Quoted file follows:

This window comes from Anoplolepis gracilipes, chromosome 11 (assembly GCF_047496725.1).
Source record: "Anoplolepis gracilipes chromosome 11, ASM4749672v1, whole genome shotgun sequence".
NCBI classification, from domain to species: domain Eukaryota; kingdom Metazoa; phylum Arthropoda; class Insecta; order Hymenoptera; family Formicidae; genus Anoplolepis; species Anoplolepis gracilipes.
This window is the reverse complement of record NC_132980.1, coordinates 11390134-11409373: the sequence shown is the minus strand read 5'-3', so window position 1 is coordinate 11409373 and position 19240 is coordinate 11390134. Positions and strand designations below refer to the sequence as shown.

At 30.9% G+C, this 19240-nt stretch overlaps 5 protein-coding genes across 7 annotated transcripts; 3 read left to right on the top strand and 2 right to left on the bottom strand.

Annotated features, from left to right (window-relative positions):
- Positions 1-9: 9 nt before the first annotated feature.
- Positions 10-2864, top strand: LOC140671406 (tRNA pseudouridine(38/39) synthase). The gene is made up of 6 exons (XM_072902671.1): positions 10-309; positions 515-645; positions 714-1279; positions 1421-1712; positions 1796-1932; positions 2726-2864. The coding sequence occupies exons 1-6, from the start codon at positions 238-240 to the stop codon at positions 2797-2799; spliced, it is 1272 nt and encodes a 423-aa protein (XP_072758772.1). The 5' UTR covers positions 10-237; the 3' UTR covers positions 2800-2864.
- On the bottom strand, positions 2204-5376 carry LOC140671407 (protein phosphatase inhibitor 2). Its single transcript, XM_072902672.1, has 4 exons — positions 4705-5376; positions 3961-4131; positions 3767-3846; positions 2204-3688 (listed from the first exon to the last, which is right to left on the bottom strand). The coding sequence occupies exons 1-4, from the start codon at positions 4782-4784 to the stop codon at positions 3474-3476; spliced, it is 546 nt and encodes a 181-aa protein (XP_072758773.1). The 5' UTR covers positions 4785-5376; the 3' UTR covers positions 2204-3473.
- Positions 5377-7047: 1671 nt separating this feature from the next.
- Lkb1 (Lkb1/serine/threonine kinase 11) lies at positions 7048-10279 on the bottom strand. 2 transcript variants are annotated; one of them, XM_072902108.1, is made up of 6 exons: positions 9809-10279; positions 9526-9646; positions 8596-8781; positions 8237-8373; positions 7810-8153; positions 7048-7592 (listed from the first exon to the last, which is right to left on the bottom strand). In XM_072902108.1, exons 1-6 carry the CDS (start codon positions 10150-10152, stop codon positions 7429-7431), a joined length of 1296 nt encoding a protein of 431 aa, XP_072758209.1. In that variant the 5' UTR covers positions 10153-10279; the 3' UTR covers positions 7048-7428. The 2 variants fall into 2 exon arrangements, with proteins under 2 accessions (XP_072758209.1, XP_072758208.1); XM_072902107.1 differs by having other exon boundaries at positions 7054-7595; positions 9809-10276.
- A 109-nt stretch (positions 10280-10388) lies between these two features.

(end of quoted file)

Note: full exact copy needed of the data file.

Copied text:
This window comes from Anoplolepis gracilipes, chromosome 11 (assembly GCF_047496725.1).
Source record: "Anoplolepis gracilipes chromosome 11, ASM4749672v1, whole genome shotgun sequence".
NCBI classification, from domain to species: domain Eukaryota; kingdom Metazoa; phylum Arthropoda; class Insecta; order Hymenoptera; family Formicidae; genus Anoplolepis; species Anoplolepis gracilipes.
This window is the reverse complement of record NC_132980.1, coordinates 11390134-11409373: the sequence shown is the minus strand read 5'-3', so window position 1 is coordinate 11409373 and position 19240 is coordinate 11390134. Positions and strand designations below refer to the sequence as shown.

At 30.9% G+C, this 19240-nt stretch overlaps 5 protein-coding genes across 7 annotated transcripts; 3 read left to right on the top strand and 2 right to left on the bottom strand.

Annotated features, from left to right (window-relative positions):
- Positions 1-9: 9 nt before the first annotated feature.
- Positions 10-2864, top strand: LOC140671406 (tRNA pseudouridine(38/39) synthase). The gene is made up of 6 exons (XM_072902671.1): positions 10-309; positions 515-645; positions 714-1279; positions 1421-1712; positions 1796-1932; positions 2726-2864. The coding sequence occupies exons 1-6, from the start codon at positions 238-240 to the stop codon at positions 2797-2799; spliced, it is 1272 nt and encodes a 423-aa protein (XP_072758772.1). The 5' UTR covers positions 10-237; the 3' UTR covers positions 2800-2864.
- On the bottom strand, positions 2204-5376 carry LOC140671407 (protein phosphatase inhibitor 2). Its single transcript, XM_072902672.1, has 4 exons — positions 4705-5376; positions 3961-4131; positions 3767-3846; positions 2204-3688 (listed from the first exon to the last, which is right to left on the bottom strand). The coding sequence occupies exons 1-4, from the start codon at positions 4782-4784 to the stop codon at positions 3474-3476; spliced, it is 546 nt and encodes a 181-aa protein (XP_072758773.1). The 5' UTR covers positions 4785-5376; the 3' UTR covers positions 2204-3473.
- Positions 5377-7047: 1671 nt separating this feature from the next.
- Lkb1 (Lkb1/serine/threonine kinase 11) lies at positions 7048-10279 on the bottom strand. 2 transcript variants are annotated; one of them, XM_072902108.1, is made up of 6 exons: positions 9809-10279; positions 9526-9646; positions 8596-8781; positions 8237-8373; positions 7810-8153; positions 7048-7592 (listed from the first exon to the last, which is right to left on the bottom strand). In XM_072902108.1, exons 1-6 carry the CDS (start codon positions 10150-10152, stop codon positions 7429-7431), a joined length of 1296 nt encoding a protein of 431 aa, XP_072758209.1. In that variant the 5' UTR covers positions 10153-10279; the 3' UTR covers positions 7048-7428. The 2 variants fall into 2 exon arrangements, with proteins under 2 accessions (XP_072758209.1, XP_072758208.1); XM_072902107.1 differs by having other exon boundaries at positions 7054-7595; positions 9809-10276.
- A 109-nt stretch (positions 10280-10388) lies between these two features.